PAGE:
Schlafen12 overexpression reduces MDA-MB-231 proliferation and invasion

To explore the potential mechanism of the effect of high SLFN12 expression on TNBC, we studied the well characterized and highly aggressive and invasive MDA-MB-231, in addition to BT549, and Hs578T as TNBC models. MCF-7 cells modeled estrogen/progesterone receptor positive breast cancer. Exogenous SLFN12 expression (Supplementary Fig. 1 – for all supplemental material see using an adenoviral vector (AdSLFN12) slowed MDA-MB-231 proliferation vs. cells infected with empty vector (AdCMV) as a control (6.14±0.73 fold vs. 9.05±0.81 fold) (Fig. 2A). The anti-proliferative effect of SLFN12 was replicated in two in BT549 and Hs578T cells (Fig. 2A). In contrast, SLFN12 overexpression did not inhibit ER+PR+ MCF-7 proliferation (Fig. 2B).

To confirm that the reduction in MDA-MB-231 number reflected slower proliferation, we analyzed MDA-MB-231 proliferation by flow cytometry using a Tag-IT Violet intracellular protein binding dye assay. AdSLFN12 reduced the fraction of proliferating MDA-MB-231 cells vs. cells infected with AdCMV (44.9±2.3% vs. 89.1±0.6%) 72 hours after AdSLFN12 or AdCMV infection (Fig. 2C).

This reduction of proliferation in MDA-MB-231 cells by SLFN12 was associated with a substantial increase in the fraction of SLFN12 overexpressing cells in G0/G1 phase vs. control cells infected with AdCMV alone (42.3±6.1% vs. 17.1±6.7%, Fig. 2D).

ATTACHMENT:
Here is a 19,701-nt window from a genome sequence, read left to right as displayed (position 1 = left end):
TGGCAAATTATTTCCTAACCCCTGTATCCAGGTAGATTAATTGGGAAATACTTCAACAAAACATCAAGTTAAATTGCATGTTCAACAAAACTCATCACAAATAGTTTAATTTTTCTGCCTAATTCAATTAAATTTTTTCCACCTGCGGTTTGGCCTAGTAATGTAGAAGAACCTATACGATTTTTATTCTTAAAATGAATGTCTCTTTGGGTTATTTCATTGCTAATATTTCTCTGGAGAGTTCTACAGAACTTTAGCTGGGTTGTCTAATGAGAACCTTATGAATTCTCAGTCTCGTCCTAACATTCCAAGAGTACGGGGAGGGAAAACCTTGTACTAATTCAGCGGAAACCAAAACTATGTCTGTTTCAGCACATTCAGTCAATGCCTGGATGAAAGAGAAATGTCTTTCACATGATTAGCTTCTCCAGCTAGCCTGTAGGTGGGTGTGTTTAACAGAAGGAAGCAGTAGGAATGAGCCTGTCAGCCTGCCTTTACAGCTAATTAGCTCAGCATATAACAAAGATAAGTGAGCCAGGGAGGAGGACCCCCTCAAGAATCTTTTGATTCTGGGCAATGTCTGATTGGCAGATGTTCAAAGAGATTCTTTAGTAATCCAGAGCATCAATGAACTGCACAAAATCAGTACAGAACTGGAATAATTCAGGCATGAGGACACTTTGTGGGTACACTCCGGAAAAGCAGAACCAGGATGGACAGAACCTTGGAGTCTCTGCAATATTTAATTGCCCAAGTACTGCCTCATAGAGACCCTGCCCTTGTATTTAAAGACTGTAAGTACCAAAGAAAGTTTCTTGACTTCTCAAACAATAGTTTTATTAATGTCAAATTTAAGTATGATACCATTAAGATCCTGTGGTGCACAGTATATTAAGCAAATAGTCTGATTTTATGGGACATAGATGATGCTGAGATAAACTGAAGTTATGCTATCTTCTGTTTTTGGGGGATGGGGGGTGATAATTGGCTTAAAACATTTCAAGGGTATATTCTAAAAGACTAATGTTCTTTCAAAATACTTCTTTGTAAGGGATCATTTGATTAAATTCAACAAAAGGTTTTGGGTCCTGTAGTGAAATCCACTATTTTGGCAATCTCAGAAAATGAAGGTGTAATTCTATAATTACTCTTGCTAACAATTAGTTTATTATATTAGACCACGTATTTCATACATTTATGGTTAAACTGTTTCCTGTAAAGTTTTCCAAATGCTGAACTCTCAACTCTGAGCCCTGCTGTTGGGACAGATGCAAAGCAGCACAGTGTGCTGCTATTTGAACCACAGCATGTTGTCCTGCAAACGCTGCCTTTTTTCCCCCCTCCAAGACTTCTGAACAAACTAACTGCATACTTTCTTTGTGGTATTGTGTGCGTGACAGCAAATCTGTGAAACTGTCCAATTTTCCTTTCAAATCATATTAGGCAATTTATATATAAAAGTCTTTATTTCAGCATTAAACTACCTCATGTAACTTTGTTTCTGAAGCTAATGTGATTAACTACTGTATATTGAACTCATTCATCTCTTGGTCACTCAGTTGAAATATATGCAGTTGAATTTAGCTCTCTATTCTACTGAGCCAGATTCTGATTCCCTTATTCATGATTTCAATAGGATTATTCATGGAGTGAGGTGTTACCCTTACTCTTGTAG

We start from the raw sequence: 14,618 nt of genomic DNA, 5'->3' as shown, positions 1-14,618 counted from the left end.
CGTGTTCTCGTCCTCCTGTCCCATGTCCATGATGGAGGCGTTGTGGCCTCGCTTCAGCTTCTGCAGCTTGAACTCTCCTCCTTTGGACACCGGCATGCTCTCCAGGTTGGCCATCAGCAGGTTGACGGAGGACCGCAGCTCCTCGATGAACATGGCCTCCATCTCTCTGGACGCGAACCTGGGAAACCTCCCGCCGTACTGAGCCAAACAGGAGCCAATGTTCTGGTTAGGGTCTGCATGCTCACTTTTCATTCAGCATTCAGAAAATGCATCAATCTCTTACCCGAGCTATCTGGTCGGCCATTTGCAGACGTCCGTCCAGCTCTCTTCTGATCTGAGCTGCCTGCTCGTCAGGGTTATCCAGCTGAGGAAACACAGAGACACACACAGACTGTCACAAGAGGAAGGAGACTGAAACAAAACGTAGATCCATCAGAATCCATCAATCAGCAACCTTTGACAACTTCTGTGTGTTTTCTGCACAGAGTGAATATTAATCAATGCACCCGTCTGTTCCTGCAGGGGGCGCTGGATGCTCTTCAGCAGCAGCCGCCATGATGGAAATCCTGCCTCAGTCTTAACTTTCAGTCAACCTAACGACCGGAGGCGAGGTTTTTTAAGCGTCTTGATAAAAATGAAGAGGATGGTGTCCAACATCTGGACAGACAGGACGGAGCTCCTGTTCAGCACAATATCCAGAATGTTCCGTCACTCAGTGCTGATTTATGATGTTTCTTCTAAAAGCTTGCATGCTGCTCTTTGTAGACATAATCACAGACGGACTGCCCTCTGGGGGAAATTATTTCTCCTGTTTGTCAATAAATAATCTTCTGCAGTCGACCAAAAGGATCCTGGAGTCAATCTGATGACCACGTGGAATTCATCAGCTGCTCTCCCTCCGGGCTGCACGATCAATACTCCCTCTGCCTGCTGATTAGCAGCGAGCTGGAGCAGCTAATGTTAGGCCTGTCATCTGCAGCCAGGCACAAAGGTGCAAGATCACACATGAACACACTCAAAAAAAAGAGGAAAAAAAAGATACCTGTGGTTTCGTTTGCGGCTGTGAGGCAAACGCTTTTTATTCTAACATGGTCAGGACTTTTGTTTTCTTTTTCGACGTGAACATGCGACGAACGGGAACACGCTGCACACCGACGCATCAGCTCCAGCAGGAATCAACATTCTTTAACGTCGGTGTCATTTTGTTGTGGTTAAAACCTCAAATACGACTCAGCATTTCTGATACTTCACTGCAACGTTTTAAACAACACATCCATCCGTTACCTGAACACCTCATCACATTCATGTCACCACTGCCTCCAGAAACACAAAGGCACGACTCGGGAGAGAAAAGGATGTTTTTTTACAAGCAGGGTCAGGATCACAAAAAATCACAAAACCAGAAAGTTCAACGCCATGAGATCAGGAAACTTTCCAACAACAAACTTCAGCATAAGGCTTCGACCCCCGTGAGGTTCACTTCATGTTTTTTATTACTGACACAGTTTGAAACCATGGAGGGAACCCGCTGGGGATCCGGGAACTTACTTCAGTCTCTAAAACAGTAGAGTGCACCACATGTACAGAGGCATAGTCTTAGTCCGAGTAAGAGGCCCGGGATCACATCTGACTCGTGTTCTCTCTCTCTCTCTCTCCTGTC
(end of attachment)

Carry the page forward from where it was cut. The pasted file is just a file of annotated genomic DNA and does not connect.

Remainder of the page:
Exogenous SLFN12 also significantly reduced the fraction of invasive MDA-MB-231 cells vs. cells infected with AdCMV (69.76±3.7% vs. 100±12.45%) (Fig. 2E).


Fig. 2. Schlafen12 reduces aggressiveness in triple negative breast cancer cells. A) Exogenous Schlafen12 expression using adenoviral vector (AdSLFN12) significantly reduced proliferation at 72 hours post AdSLFN12 treatment in MDA-MB-231 (n=13, *p<0.05), BT549 (n=14, *p<0.05), and Hs578T cells (n=3, *p<0.05) vs. empty vector (AdCMV) treatment. Data represent mean fold change in cell number normalized to zero-hour time point. B) AdSLFN12 treatment did not reduce the proliferation of MCF-7 cells vs. AdCMV treatment, data represent fold change in cell number normalized to zero-hour time point (n=6, ns=not significant). C) Representative histogram shows AdSLFN12 reduced the proliferation of MDA-MB-231 cells; analyzed by flow cytometry using Tag-IT Violet proliferation and cell tracking dye, the higher fluorescence intensity in the histogram indicates less proliferation (n=3, *p<0.01). D) Cell cycle analysis by flow cytometry using Vybrant DyeCycle of MDA-MB-231 cells in the presence of AdSLFN12 or AdCMV. Cells were synchronized at G0/G1 phase by serum starvation, and results represent data 72 hours after treatment (n=3, *p<0.05). E) Colorimetric invasion assay shows that AdSLFN12 treatment inhibited the invasion of MDA-MB-231 cells after 72 hours. Data represent the percentage of change in optical density normalized to AdCMV treatment (n=6, *p<0.05). All error bars shown represent standard error of mean.


Schlafen12 induces differentiation of MDA-MB-231 cells

We next asked whether Schlafen12 can induce MDA-MB-231 differentiation. AdSLFN12 substantially increased the mRNA and protein of the epithelial marker E-cadherin (Fig. 3A, B), as well as E-cadherin promotor activity (Fig. 3C). Moreover, AdSLFN12 reduced the mesenchymal marker vimentin at both mRNA and protein levels (Fig. 3A, B). AdSLFN12 also increased mRNA levels of the epithelial luminal marker cytokeratin-18 (CK18) (Fig. 3D). Knockdown of SLFN12 using siRNA (Supplementary Fig. 2) increased vimentin mRNA and protein (Fig. 3E, 3F). Stable SLFN12-overexpressing MDA-MB-231 subclones showed increased E-cadherin and decreased vimentin mRNA (Fig. 3G).